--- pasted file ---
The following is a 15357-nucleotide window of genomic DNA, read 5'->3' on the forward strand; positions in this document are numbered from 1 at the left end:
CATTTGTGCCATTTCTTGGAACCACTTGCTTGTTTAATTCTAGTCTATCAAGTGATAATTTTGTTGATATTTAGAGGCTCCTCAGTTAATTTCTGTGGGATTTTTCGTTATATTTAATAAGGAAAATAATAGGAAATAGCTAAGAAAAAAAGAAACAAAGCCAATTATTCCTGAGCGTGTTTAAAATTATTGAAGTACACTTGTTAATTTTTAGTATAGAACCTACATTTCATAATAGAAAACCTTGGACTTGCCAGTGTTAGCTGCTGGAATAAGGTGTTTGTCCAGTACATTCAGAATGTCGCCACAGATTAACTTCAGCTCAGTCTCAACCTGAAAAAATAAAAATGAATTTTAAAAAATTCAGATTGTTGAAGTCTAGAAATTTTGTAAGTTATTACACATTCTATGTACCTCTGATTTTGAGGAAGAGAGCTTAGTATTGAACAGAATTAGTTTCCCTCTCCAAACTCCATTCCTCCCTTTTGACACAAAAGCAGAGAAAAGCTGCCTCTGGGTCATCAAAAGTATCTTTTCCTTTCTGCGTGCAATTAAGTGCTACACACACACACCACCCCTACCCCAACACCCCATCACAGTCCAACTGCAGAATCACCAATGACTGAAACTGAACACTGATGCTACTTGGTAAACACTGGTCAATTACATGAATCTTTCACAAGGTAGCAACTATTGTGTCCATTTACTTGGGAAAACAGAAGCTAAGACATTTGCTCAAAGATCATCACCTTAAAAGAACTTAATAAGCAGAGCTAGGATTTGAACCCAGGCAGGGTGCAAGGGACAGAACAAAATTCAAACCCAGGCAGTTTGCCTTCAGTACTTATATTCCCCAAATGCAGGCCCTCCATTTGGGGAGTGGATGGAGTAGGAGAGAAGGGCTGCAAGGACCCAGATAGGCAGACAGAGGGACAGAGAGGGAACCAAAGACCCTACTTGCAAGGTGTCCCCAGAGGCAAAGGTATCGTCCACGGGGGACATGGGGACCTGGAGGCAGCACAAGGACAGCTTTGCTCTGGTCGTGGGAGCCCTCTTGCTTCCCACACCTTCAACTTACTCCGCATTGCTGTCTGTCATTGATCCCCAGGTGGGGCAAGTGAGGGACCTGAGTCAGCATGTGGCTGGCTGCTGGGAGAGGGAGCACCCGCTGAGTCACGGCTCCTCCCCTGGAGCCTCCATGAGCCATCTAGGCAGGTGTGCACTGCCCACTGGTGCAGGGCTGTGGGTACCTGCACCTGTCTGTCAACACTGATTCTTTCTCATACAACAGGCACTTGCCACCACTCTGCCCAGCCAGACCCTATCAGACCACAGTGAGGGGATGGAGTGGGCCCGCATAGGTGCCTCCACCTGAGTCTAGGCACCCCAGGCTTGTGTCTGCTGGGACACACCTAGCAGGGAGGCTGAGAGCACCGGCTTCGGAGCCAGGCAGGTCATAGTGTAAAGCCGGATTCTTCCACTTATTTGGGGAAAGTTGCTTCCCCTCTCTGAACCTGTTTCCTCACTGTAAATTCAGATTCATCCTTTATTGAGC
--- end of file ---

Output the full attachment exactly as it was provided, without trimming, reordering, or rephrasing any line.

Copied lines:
The following is a 15357-nucleotide window of genomic DNA, read 5'->3' on the forward strand; positions in this document are numbered from 1 at the left end:
CATTTGTGCCATTTCTTGGAACCACTTGCTTGTTTAATTCTAGTCTATCAAGTGATAATTTTGTTGATATTTAGAGGCTCCTCAGTTAATTTCTGTGGGATTTTTCGTTATATTTAATAAGGAAAATAATAGGAAATAGCTAAGAAAAAAAGAAACAAAGCCAATTATTCCTGAGCGTGTTTAAAATTATTGAAGTACACTTGTTAATTTTTAGTATAGAACCTACATTTCATAATAGAAAACCTTGGACTTGCCAGTGTTAGCTGCTGGAATAAGGTGTTTGTCCAGTACATTCAGAATGTCGCCACAGATTAACTTCAGCTCAGTCTCAACCTGAAAAAATAAAAATGAATTTTAAAAAATTCAGATTGTTGAAGTCTAGAAATTTTGTAAGTTATTACACATTCTATGTACCTCTGATTTTGAGGAAGAGAGCTTAGTATTGAACAGAATTAGTTTCCCTCTCCAAACTCCATTCCTCCCTTTTGACACAAAAGCAGAGAAAAGCTGCCTCTGGGTCATCAAAAGTATCTTTTCCTTTCTGCGTGCAATTAAGTGCTACACACACACACCACCCCTACCCCAACACCCCATCACAGTCCAACTGCAGAATCACCAATGACTGAAACTGAACACTGATGCTACTTGGTAAACACTGGTCAATTACATGAATCTTTCACAAGGTAGCAACTATTGTGTCCATTTACTTGGGAAAACAGAAGCTAAGACATTTGCTCAAAGATCATCACCTTAAAAGAACTTAATAAGCAGAGCTAGGATTTGAACCCAGGCAGGGTGCAAGGGACAGAACAAAATTCAAACCCAGGCAGTTTGCCTTCAGTACTTATATTCCCCAAATGCAGGCCCTCCATTTGGGGAGTGGATGGAGTAGGAGAGAAGGGCTGCAAGGACCCAGATAGGCAGACAGAGGGACAGAGAGGGAACCAAAGACCCTACTTGCAAGGTGTCCCCAGAGGCAAAGGTATCGTCCACGGGGGACATGGGGACCTGGAGGCAGCACAAGGACAGCTTTGCTCTGGTCGTGGGAGCCCTCTTGCTTCCCACACCTTCAACTTACTCCGCATTGCTGTCTGTCATTGATCCCCAGGTGGGGCAAGTGAGGGACCTGAGTCAGCATGTGGCTGGCTGCTGGGAGAGGGAGCACCCGCTGAGTCACGGCTCCTCCCCTGGAGCCTCCATGAGCCATCTAGGCAGGTGTGCACTGCCCACTGGTGCAGGGCTGTGGGTACCTGCACCTGTCTGTCAACACTGATTCTTTCTCATACAACAGGCACTTGCCACCACTCTGCCCAGCCAGACCCTATCAGACCACAGTGAGGGGATGGAGTGGGCCCGCATAGGTGCCTCCACCTGAGTCTAGGCACCCCAGGCTTGTGTCTGCTGGGACACACCTAGCAGGGAGGCTGAGAGCACCGGCTTCGGAGCCAGGCAGGTCATAGTGTAAAGCCGGATTCTTCCACTTATTTGGGGAAAGTTGCTTCCCCTCTCTGAACCTGTTTCCTCACTGTAAATTCAGATTCATCCTTTATTGAGC